But then why such hype about kissing in public?
I am one who opposes the idea of publicising emotions, especially those with sexual connotation in public. 15 years back as a fresh law graduate when I arrived in Chennai, I had been a victim of such moral policing when I was ‘caught’ patting my the-then boy friend, now husband as I was appreciating him for one of his scholarly articles. I was warned not only by the parents of some adult women who stayed in the working women’s hostel, but also by the matron and other board members of the Hostel. They felt by seeing me other women would also pick up this habit. It was alarming for me as I understood Tamil Nadu is extremely orthodox when it comes to public display of emotion to your boyfriend or husband. But on the very next day I did get to see so many couples in the Marina beach doing a bit more than what I did. May be I should have been bold enough to confront the society. But the ‘damage’ was already done. I started realising the fact that if one publicly displays his/her emotions the protestors may warn or create a havoc not because they are propagating the so called ‘decent’ culture of India, but because they may also instantly feel the suppressed sexual desire to touch the ‘target’ and ‘experiment’ the same activities. My realisation was not born out of imagination. It was due to several write-ups about mob-sexual violence and sexual psychology of people who were brought up by families where sexual violence was considered as normal trick for ‘taming’ women. I was not bold and aware as the NALSAR university girls who fought back the people who were filming them when they were enjoying their farewell party at a pub (http://timesofindia.indiatimes.com/life-style/people/Wronged-girls-now-ready-to-fight-back/articleshow/19542082.cms). But now when I am aware, I am still a little rigid; but don’t fall in the strict group of moral police who would thrash the young couple. The public kissing campaign can neither get full support from me as my understanding says there may be some (rare) incidents where campaigners especially women may have to face unwanted harassment.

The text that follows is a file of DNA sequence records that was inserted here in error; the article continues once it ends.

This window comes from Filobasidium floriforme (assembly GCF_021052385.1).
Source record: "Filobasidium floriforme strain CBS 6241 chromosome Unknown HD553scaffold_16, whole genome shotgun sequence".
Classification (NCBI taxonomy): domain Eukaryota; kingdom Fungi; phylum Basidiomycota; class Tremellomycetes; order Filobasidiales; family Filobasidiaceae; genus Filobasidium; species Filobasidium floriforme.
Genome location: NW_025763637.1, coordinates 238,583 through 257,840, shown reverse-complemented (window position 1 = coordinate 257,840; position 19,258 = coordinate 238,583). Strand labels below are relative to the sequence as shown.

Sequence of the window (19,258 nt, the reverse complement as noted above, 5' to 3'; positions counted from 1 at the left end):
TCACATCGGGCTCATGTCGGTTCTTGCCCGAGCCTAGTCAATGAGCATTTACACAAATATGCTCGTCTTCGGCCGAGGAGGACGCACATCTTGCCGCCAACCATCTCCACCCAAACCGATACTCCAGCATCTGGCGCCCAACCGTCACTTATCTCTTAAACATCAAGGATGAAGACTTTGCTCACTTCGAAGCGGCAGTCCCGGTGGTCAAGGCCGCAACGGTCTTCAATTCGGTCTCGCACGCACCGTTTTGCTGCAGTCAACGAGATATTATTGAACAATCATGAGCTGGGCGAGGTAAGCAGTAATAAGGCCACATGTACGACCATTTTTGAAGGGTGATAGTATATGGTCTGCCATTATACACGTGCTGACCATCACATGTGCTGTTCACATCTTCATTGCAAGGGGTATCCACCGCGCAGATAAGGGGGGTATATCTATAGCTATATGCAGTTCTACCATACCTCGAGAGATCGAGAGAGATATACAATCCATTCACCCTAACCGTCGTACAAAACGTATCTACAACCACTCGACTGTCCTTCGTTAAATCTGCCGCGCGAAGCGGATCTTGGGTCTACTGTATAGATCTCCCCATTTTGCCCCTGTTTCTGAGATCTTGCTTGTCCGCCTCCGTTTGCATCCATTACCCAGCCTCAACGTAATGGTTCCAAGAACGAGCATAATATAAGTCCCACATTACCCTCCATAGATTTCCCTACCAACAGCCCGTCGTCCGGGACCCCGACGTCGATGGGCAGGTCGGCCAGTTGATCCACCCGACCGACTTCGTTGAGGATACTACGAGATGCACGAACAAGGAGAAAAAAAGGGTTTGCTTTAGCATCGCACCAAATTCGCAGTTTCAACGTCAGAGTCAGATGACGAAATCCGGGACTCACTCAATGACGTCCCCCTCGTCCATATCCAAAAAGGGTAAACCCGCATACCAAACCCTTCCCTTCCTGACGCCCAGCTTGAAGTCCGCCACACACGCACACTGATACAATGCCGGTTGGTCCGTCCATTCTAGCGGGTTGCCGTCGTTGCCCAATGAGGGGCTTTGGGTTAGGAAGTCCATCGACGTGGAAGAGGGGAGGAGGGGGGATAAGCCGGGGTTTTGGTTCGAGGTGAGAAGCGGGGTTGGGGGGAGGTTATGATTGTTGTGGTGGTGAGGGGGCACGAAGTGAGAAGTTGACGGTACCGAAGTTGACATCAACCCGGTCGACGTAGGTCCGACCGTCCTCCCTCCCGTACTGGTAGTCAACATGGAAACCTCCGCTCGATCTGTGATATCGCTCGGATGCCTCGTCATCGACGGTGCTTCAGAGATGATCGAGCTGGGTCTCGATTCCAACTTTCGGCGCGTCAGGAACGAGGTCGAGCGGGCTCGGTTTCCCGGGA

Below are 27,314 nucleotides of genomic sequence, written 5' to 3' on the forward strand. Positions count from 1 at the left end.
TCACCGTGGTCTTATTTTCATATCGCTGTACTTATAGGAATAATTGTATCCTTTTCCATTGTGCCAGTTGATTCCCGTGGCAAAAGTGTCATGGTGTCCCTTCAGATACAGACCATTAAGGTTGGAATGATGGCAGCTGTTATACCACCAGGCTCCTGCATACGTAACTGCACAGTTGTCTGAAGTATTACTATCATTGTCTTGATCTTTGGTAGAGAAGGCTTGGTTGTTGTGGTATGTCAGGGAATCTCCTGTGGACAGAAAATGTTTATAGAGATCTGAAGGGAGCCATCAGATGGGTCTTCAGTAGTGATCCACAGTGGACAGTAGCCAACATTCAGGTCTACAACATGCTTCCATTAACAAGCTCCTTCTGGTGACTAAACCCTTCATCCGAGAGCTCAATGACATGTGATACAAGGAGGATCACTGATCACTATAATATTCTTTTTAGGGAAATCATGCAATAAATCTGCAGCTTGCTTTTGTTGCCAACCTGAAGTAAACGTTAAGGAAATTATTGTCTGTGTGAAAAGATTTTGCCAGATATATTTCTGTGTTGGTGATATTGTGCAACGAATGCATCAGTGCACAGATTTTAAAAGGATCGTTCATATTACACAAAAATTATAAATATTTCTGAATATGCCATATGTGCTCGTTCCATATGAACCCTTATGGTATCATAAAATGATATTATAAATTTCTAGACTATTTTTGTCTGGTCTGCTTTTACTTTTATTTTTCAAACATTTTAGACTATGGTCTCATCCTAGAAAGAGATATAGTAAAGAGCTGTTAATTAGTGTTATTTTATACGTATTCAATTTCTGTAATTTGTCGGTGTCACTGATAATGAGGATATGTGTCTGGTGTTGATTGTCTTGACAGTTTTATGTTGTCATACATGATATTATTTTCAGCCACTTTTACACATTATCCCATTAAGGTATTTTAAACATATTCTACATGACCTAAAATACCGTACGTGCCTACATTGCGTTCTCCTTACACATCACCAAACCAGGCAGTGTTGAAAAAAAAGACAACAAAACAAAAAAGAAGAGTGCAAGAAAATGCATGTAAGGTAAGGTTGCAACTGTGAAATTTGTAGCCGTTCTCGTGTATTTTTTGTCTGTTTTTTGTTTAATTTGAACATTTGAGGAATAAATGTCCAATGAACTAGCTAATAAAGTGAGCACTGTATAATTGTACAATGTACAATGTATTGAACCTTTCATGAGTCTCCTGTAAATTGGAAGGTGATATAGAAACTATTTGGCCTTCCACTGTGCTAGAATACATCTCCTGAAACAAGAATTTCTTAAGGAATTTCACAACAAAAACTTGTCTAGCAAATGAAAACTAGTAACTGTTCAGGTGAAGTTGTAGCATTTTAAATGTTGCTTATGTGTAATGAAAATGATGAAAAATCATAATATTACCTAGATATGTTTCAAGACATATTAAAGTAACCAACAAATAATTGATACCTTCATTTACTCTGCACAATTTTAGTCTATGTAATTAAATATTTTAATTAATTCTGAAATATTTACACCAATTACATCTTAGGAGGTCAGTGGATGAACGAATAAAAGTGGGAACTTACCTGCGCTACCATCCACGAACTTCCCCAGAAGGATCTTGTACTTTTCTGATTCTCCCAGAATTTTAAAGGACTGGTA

My understanding has one more reason. Consider some instances when young women receive some ‘smily’ and it is not to be smiled at all..... women receiving ‘kiss’ through apps in their digital devices has started becoming an alarming issue now. In the digital place too we have private as well as public place and when a stranger starts sending ‘kiss’ to a woman either in the public chat room or private profiles, it becomes not only annoying, but also frightening to the ‘target’. I have seen many women who had received such ‘kiss’ from strangers or little known acquaintances, start feeling extremely uncomfortable in the digital space. The signal is clear; if kissing in public place is not a ‘crime’ then why would sending a ‘kiss’ online be a crime? We need to understand that every revolution, every positive improvement has a side effect and it depends upon how the message is being interpreted by individuals. While kissing or physical touching by two lovers in public places especially in serene atmosphere or lonely places can be a sweet experience for them, the ‘scene’ may not leave a sweet memory for many. Digital place anonymity has posed a dangerous question on the safety of women and activities such as ‘kissing in public’ (even if it is between two lovers or if the kiss is not made with sexual connotation) may also have a darker shadow in the digital space.
We need more awareness and education regarding usage of digital space and the most important; we need to have better sex-education, health and hygiene education in the schools. Let us hope love spreads everywhere and in a very comfortable way not leaving behind any track to let hate or mischievousness destroy the beautiful feeling of human beings.